Abnormal Grain Growth: A Spontaneous Activation of Competing Grain Rotation
Advanced Engineering Materials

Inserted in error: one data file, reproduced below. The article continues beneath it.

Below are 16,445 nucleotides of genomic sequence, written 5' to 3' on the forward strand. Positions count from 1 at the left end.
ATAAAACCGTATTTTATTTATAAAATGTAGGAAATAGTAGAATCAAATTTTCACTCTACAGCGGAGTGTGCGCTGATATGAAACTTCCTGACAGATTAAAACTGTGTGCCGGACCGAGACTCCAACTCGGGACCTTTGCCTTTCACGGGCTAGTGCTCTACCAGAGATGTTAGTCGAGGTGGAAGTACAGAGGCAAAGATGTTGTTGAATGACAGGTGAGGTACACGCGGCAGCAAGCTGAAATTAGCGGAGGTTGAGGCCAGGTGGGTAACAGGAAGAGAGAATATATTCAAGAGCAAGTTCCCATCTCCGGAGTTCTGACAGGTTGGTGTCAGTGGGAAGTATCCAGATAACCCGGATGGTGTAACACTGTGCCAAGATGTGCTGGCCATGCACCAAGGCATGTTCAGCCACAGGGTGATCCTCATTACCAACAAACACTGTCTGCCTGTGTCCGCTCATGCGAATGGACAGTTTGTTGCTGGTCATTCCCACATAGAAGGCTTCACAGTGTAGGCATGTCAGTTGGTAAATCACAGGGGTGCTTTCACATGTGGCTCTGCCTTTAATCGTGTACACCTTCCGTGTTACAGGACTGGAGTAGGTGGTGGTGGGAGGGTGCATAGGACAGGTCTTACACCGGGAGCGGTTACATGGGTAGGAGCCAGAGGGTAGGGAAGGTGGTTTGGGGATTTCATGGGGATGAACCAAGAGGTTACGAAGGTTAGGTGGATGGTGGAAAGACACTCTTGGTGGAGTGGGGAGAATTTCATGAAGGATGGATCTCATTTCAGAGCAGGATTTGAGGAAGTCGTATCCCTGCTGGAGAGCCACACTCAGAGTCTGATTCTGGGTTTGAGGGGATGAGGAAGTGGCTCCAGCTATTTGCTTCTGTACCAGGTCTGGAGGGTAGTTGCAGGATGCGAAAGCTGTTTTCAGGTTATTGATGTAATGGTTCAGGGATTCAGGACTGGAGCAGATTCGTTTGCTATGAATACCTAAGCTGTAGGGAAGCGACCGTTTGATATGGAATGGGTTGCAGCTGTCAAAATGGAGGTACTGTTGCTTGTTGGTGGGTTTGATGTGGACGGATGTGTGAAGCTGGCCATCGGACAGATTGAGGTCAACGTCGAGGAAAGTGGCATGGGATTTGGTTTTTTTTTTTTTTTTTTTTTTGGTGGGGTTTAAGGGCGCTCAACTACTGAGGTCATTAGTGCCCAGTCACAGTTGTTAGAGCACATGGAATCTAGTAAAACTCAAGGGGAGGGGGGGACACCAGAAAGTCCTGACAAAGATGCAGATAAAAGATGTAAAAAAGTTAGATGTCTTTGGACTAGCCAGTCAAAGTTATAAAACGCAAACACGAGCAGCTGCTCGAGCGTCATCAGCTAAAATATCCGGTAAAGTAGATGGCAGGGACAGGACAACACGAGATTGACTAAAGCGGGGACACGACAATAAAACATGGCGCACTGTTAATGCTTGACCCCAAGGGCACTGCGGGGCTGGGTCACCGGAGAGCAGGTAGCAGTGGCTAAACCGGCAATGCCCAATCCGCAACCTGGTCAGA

Unconventional white-beam Laue synchrotron X-ray diffraction is used on fine-grained, as-rolled magnesium alloy during an in situ heating experiment. At high temperatures, reflections of single grains are superimposed on the halo stemming from matrix grains. Some unique grain reflections spontaneously move, indicating grain rotations in response to torque expedited at grain boundaries. When a grain boundary spontaneously activates, it can begin to rotate, allowing diffusive mass transport and activating the boundaries of its other neighbors. Now the given grain can freely rotate toward coalescence; however, the multitude of grain boundaries compete in torque orientation and magnitude, resulting in zigzag rotations. After coalescence, the larger grain is still active and continues this scenario of growth, while the majority of the matrix grains remain inactive. The first-time experimental observation of such erratic grain behavior supplies the missing puzzlestone leading to anomalous grain growth, long postulated in literature. The method of white beam Laue diffraction on fine-grained polycrystalline materials delivers a novel experimental method to study the erratic behavior of grain reorientation, as requested long ago by the scientific community. Such findings apply to wide ranges of materials undergoing grain growth, creep, and superplasticity, including those in metal engineering, ceramics, and geophysical disciplines.
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